Comodo blocking port forwarding

Comodo blocks port forwarding from router, programs can't receive incoming connections. Can someone suggest a way to allow port forwarding?

Thanks from fred fleagle

Reply to
fred fleagle
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Yes. Drop Comodo.

Yours, VB.

Reply to
Volker Birk

You go to the personal packet filter/personal firewall and you open the same ports on it as you did on the router.

Reply to
Mr. Arnold

Dne Tue, 01 Apr 2008 01:28:11 +0200 fred fleagle napsal/-a:

I have no problems with forwarded ports with Comodo.

Especially at firewalls, all FW is as good as its configuration. Well, it can be worse, but never better.

check proper forwarding at router, and incoming connections in comodo in both Application and Network monitor.

Remember if there is not allowed incoming traffic in network layer, it does not matter what is allowed at application layer.

First step in blaming is always my own hands, blaming product is next step.

Reply to

And Comodo is worse, since it doesn't even allow proper configuration even in the most simple scenarios.

There is no matter to the latter anyway.

Unless you know what you're doing.

Reply to
Sebastian G.

As I have said, it is on your hands.

My comodo works fine even at complex scenarios. But it can be out of your knowledge scope.

Reply to

Your first mistake is that some 3rd party personal firewall you're even calling a FW. It's not a FW at best it's a machine level packet filter and some won't even call it that.

A FW separates two networks. A FW sits at the junction point between two networks. A FW protects from the network it's protecting from usually the Internet, and it protects the network it's protecting the LAN. A FW must have two network interfaces or in the case of a FW running on a secured gateway computer, the computer must have two NIC(s). One network interface must face the WAN/Internet, and the other one must face the LAN.

Because of the FW ability to segment networks, it reduces the risk of damage spreading from one network to another network, like a firewall or firedoor.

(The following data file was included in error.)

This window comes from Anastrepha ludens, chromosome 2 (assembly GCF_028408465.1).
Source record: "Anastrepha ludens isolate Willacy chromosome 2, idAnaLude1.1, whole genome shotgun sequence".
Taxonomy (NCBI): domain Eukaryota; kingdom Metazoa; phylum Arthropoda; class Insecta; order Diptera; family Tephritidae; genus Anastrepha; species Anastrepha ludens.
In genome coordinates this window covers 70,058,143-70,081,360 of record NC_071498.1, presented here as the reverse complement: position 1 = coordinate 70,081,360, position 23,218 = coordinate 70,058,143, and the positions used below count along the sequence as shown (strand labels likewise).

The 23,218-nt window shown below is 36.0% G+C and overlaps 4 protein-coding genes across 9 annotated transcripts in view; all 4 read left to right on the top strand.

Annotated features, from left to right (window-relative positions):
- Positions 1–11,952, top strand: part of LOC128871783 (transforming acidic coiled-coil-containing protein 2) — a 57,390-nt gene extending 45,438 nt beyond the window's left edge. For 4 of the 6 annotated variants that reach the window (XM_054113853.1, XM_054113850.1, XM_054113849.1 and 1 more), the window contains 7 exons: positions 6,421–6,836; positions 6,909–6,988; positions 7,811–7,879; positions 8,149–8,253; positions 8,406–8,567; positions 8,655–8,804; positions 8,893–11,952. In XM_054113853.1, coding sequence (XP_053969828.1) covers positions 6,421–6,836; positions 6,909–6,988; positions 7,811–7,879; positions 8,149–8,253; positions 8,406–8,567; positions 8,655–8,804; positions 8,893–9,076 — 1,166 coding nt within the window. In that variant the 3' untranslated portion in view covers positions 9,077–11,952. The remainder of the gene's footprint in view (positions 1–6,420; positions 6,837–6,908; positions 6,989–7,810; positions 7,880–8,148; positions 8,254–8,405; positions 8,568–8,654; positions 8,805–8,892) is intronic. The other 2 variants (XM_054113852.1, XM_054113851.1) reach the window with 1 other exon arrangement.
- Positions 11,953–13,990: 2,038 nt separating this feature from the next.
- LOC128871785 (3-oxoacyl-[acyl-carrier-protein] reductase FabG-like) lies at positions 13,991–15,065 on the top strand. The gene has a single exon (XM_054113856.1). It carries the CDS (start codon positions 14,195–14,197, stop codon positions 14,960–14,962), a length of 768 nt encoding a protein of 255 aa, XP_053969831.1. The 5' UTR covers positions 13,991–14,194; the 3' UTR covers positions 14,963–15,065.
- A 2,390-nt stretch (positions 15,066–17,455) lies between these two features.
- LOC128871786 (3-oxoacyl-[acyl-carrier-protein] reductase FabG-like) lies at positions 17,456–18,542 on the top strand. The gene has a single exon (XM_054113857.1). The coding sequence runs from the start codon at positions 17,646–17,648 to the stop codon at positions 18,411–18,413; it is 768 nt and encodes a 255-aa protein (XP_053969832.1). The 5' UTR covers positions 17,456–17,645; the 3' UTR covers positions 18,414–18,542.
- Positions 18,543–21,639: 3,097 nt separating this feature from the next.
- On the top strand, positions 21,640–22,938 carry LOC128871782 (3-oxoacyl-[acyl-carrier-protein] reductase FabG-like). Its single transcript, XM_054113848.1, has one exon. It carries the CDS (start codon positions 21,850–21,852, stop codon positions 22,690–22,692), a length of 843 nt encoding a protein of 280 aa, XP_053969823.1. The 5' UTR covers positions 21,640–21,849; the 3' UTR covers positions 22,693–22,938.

Reply to
Mr. Arnold

No, it isn't, since the software puts the limit. It's only in my hand to choose are not so insanely limited alternative host-based packet filter.

This is a very simple ruleset that is part of essentially every sane configuration:

check-state allow tcp from me to any out setup keep-state allow tcp from any to any established keep-state allow tcp from any to any frag keep-state deny tcp from any to me 1-1023 in setup skip tcp from any to me in setup keep-state

Any stricter is horribly broken, any laxer is insecure. Yet it's impossible to implement in Comodo.

Reply to
Sebastian G.

The latter would be idiots, since it is one, albeit a lousy one.

And the inability of Comodo to implement a routing firewall, which is the minimal strictly isolating firewall concept in scenarios where bridging firewalls are not applicable, is what makes it not a firewall.

But: he hasn't claimed it to be a firewall. He only wrote that a firewall is only as good as its ruleset, and the same obviously also applies to pure host-based packet filters.

Reply to
Sebastian G.

What they call it is crap, but that was not the exact word.

Reply to
Mr. Arnold

I do not need to learn what the hardware FWs are and how they are supposed to work.

According to the fact Comodo is personal software firewall, I stayed at this topic.

We can debate, if Pers SW FWs are proper term, but it is commonly used. And modern PSW are much more then plain packet filters. PF have no more chance against sofisticated malware.

SW FW can be more easily compromized, but on the other hand, the have more chances to detect application hijacking and suspicious interprocess comunication.

This field is closed to distant HW firewalls.

HW and SW FWs have little different goals, purpose and usage. There is no use for their users fight each other. They have comm>

Reply to

It's not about a hardware FW. It's about FW(s) period. There are software FW(s) that run on a secured gateway computer that controls traffic between two networks, the WAN and LAN interface two NIC(s) on the computer are being used with one NIC facing the WAN and one NIC facing the LAN.

You do know what a gateway computer is a about that's running a FW? You do know what a network interface card is (a NIC)?

Whether it be a hardware FW solution or a software FW solution, the FW solution must have at least two interfaces. One interface *must* face the WAN/Internet and one interface must face the LAN.